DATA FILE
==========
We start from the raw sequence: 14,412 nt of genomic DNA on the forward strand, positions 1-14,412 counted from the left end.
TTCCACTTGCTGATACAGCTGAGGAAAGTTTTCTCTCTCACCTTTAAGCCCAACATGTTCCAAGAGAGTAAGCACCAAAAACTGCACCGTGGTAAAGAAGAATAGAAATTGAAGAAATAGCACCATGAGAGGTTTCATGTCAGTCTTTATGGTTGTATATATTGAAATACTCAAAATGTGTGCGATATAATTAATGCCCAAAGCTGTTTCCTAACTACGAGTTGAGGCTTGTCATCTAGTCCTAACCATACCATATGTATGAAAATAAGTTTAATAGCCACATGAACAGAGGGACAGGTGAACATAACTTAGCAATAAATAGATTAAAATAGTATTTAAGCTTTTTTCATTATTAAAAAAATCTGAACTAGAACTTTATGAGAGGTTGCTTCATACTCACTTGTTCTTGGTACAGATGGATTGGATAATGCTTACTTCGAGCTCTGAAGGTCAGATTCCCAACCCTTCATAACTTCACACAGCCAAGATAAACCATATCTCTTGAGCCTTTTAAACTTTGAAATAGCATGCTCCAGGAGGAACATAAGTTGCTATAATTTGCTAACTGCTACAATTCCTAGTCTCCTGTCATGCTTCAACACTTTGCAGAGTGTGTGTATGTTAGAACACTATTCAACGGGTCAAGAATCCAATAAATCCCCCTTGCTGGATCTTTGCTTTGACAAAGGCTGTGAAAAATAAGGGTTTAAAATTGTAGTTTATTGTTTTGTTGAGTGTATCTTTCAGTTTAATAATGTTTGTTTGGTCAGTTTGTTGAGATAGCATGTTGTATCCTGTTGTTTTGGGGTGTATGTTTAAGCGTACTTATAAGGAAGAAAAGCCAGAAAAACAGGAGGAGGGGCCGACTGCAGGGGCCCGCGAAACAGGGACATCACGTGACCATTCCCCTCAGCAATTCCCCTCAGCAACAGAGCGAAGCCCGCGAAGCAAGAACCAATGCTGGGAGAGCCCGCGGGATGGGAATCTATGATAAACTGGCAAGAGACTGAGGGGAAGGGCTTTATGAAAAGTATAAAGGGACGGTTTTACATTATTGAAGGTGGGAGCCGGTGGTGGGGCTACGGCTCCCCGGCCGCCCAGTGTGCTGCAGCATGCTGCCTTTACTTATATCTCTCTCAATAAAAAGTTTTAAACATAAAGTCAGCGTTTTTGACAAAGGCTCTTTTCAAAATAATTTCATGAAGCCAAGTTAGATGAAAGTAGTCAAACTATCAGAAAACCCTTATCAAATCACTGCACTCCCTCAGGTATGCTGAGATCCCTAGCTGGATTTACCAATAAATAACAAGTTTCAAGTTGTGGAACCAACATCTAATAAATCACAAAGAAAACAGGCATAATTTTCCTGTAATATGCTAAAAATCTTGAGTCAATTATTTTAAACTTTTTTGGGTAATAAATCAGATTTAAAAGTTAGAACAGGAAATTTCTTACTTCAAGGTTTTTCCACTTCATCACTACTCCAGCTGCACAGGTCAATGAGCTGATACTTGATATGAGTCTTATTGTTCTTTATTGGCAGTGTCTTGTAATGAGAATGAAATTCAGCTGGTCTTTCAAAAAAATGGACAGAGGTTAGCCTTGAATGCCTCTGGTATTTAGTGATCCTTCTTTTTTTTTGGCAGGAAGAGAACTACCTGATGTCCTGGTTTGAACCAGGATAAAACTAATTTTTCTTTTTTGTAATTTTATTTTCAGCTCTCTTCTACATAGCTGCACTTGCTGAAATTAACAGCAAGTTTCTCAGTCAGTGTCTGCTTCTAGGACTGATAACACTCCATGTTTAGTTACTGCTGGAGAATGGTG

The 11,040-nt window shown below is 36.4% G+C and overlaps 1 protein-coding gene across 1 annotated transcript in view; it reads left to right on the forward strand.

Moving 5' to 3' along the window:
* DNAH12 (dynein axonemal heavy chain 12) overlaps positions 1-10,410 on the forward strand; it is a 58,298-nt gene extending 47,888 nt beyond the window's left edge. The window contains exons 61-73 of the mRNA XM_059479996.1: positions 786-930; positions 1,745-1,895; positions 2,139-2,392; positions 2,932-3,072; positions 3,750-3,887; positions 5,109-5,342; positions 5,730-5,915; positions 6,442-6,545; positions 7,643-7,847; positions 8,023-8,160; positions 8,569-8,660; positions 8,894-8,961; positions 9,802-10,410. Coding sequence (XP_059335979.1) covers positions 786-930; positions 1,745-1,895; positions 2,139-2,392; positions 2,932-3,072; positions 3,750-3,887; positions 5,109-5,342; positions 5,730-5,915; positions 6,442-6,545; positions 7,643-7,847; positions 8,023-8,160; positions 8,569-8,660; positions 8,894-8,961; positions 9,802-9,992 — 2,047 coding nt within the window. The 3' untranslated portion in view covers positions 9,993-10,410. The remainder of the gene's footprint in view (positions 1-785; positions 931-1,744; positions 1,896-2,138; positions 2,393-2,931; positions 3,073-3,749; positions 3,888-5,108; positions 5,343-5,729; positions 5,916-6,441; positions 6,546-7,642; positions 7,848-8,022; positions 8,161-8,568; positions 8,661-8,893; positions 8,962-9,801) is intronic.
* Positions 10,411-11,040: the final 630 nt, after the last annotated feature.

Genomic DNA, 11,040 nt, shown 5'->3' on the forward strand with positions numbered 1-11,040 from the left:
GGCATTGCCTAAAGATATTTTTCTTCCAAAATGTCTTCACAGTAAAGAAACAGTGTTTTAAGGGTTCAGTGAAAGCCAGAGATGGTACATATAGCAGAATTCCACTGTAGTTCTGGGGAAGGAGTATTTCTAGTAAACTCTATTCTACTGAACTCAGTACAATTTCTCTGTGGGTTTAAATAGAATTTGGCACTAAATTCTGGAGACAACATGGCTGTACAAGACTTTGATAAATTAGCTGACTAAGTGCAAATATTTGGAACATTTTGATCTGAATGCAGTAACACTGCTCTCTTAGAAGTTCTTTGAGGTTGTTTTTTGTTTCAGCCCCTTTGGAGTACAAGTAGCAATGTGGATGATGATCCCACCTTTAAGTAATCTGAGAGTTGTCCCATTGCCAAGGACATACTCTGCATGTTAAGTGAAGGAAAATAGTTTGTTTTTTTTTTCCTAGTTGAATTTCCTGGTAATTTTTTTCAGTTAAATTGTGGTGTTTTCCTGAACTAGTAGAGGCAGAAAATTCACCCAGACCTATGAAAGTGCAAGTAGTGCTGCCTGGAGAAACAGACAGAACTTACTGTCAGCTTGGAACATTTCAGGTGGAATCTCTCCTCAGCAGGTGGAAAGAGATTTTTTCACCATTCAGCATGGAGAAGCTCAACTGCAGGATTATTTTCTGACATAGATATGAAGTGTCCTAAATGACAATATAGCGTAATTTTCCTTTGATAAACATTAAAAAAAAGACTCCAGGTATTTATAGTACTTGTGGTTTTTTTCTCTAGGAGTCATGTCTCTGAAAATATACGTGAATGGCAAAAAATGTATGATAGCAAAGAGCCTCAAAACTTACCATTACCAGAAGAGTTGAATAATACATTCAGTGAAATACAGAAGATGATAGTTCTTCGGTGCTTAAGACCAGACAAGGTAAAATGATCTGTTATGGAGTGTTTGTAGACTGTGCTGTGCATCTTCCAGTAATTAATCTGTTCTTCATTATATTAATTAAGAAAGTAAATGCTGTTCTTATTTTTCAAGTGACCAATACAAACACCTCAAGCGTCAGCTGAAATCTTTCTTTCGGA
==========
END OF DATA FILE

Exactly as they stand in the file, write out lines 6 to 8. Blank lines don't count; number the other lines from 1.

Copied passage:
* Positions 10,411-11,040: the final 630 nt, after the last annotated feature.

Genomic DNA, 11,040 nt, shown 5'->3' on the forward strand with positions numbered 1-11,040 from the left:
GGCATTGCCTAAAGATATTTTTCTTCCAAAATGTCTTCACAGTAAAGAAACAGTGTTTTAAGGGTTCAGTGAAAGCCAGAGATGGTACATATAGCAGAATTCCACTGTAGTTCTGGGGAAGGAGTATTTCTAGTAAACTCTATTCTACTGAACTCAGTACAATTTCTCTGTGGGTTTAAATAGAATTTGGCACTAAATTCTGGAGACAACATGGCTGTACAAGACTTTGATAAATTAGCTGACTAAGTGCAAATATTTGGAACATTTTGATCTGAATGCAGTAACACTGCTCTCTTAGAAGTTCTTTGAGGTTGTTTTTTGTTTCAGCCCCTTTGGAGTACAAGTAGCAATGTGGATGATGATCCCACCTTTAAGTAATCTGAGAGTTGTCCCATTGCCAAGGACATACTCTGCATGTTAAGTGAAGGAAAATAGTTTGTTTTTTTTTTCCTAGTTGAATTTCCTGGTAATTTTTTTCAGTTAAATTGTGGTGTTTTCCTGAACTAGTAGAGGCAGAAAATTCACCCAGACCTATGAAAGTGCAAGTAGTGCTGCCTGGAGAAACAGACAGAACTTACTGTCAGCTTGGAACATTTCAGGTGGAATCTCTCCTCAGCAGGTGGAAAGAGATTTTTTCACCATTCAGCATGGAGAAGCTCAACTGCAGGATTATTTTCTGACATAGATATGAAGTGTCCTAAATGACAATATAGCGTAATTTTCCTTTGATAAACATTAAAAAAAAGACTCCAGGTATTTATAGTACTTGTGGTTTTTTTCTCTAGGAGTCATGTCTCTGAAAATATACGTGAATGGCAAAAAATGTATGATAGCAAAGAGCCTCAAAACTTACCATTACCAGAAGAGTTGAATAATACATTCAGTGAAATACAGAAGATGATAGTTCTTCGGTGCTTAAGACCAGACAAGGTAAAATGATCTGTTATGGAGTGTTTGTAGACTGTGCTGTGCATCTTCCAGTAATTAATCTGTTCTTCATTATATTAATTAAGAAAGTAAATGCTGTTCTTATTTTTCAAGTGACCAATACAAACACCTCAAGCGTCAGCTGAAATCTTTCTTTCGGA